Deceptive Cadence

Laurie Anderson Finds 'New Ways To Breathe' In A Philip Glass Etude


Laurie Anderson finds a "calm center" in <em>Etude 10</em> by Philip Glass.
Brendon Thorne, Getty Images
Laurie Anderson finds a "calm center" in Etude 10 by Philip Glass.

Editor's Note: On Jan. 31, Philip Glass turns 80. We're marking the event by asking a few of his collaborators and colleagues to write about him and his music. Laurie Anderson first heard Philip Glass' music in the heady days of lower Manhattan's SoHo loft scene in the early 1970s. Look for essays this week from Errol Morris, Nico Muhly, David Lang and Paul Simon.

Philip Glass' Etude 10 is one of my favorite works. And it's my favorite because I have had to learn it well enough to play along with it, improvising and riffing on violin.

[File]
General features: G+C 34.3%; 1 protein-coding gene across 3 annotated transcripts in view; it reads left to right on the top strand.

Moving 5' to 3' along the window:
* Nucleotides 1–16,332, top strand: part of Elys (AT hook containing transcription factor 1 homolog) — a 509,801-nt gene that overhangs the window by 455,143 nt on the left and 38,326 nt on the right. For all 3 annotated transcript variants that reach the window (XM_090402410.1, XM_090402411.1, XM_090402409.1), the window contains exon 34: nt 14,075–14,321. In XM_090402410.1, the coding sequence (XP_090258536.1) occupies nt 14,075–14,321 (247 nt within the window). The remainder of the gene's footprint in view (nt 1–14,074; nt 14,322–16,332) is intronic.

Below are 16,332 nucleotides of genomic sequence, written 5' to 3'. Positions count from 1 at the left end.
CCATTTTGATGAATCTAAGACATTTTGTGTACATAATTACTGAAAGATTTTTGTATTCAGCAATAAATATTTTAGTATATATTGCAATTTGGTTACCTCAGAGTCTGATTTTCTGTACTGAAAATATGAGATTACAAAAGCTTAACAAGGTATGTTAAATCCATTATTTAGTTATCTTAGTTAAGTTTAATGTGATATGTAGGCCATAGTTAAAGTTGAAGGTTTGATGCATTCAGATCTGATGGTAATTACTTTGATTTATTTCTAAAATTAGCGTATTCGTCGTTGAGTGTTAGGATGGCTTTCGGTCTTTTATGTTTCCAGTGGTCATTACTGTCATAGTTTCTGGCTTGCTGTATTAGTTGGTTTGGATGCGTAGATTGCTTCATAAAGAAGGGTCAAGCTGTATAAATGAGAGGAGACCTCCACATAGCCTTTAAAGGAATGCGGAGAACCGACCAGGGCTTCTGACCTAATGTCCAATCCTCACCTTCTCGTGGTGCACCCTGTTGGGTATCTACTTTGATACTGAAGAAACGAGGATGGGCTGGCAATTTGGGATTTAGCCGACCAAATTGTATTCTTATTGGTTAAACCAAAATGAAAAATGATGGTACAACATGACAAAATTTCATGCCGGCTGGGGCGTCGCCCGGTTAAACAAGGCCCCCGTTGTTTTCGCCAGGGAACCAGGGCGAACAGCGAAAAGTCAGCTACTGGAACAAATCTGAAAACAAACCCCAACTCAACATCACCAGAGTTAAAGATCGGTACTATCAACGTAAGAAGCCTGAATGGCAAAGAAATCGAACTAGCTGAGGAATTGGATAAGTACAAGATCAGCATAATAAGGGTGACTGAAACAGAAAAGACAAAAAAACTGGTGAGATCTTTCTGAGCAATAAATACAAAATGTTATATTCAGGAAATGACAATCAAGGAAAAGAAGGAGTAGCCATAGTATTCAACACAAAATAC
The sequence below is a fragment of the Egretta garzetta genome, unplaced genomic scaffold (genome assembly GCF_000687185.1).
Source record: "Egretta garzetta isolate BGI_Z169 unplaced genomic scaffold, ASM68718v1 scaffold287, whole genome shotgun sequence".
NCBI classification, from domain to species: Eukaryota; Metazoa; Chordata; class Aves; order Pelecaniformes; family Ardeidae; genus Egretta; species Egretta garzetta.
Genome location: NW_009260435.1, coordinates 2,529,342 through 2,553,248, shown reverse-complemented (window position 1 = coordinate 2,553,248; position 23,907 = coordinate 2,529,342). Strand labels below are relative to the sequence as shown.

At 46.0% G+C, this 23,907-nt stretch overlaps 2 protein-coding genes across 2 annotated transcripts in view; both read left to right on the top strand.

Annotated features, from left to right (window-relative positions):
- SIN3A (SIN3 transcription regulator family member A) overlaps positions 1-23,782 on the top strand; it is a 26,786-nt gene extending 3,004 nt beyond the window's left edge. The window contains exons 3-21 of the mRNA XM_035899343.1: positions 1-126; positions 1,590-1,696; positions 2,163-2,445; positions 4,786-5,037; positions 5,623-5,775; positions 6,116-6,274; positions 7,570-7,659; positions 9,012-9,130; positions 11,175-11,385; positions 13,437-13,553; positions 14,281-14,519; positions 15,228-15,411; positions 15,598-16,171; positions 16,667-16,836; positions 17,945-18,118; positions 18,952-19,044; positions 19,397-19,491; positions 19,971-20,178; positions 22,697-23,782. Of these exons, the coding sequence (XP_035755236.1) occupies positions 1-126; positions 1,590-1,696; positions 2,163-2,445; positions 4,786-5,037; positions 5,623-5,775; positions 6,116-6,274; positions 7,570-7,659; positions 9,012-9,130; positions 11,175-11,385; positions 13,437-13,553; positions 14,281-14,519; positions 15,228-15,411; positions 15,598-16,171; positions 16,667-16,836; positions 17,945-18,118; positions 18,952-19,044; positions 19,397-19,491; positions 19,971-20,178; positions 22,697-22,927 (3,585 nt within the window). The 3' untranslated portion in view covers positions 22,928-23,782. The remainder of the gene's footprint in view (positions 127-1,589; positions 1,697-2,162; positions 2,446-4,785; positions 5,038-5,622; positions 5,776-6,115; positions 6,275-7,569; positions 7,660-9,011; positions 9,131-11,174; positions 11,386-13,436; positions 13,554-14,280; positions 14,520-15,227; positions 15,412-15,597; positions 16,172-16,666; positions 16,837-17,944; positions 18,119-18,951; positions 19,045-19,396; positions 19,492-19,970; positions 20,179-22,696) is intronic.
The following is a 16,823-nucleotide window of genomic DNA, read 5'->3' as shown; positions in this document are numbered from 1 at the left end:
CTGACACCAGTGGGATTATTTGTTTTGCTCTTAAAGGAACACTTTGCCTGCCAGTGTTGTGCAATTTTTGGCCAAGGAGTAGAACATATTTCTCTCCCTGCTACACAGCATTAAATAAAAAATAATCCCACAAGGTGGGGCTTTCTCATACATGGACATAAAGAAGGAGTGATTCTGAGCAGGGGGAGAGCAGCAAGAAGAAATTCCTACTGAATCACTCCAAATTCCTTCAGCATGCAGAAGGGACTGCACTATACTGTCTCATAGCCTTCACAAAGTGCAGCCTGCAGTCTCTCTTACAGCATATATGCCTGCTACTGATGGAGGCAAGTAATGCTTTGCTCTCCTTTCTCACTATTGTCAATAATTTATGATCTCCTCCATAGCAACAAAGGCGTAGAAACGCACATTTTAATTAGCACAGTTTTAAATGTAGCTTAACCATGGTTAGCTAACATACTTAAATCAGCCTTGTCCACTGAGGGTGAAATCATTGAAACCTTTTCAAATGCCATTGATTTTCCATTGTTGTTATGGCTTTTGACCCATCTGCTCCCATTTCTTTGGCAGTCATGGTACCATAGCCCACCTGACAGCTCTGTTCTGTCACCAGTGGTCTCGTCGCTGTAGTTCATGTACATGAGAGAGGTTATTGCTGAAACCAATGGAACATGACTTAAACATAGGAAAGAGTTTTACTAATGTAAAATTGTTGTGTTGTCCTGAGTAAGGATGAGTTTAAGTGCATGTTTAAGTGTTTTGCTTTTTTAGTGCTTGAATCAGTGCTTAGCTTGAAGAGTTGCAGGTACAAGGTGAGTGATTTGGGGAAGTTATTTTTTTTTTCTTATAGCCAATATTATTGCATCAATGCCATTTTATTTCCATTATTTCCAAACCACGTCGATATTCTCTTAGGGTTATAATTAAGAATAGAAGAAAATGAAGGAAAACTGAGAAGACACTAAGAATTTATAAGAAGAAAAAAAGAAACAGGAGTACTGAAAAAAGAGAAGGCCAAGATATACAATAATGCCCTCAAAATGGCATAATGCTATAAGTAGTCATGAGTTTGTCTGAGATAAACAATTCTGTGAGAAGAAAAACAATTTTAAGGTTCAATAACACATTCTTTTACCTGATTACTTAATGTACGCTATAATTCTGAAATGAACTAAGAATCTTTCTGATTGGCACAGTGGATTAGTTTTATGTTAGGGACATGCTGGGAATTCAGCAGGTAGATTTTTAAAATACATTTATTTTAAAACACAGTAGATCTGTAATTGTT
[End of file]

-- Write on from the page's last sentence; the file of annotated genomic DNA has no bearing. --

I've played the piece with Phil several times now and I always find something new to focus on, a harmony I didn't know was there or a new, skipping rhythm I hadn't noticed.

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Like much of Phil's music, there is a stillness to it that is really breathtaking, and I literally find new ways to breathe while listening to and playing his music.

The closest experience I have to this calm center is meditation. The melodies and motifs of his work become an intricate mantra full of interlocking series of patterns.

Each time I play the etude I find a new way to slide between and over phrases. But so far I haven't understood it well enough to play deep inside it. This elusiveness makes it even more beautiful.

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Deceptive Cadence
Deceptive Cadence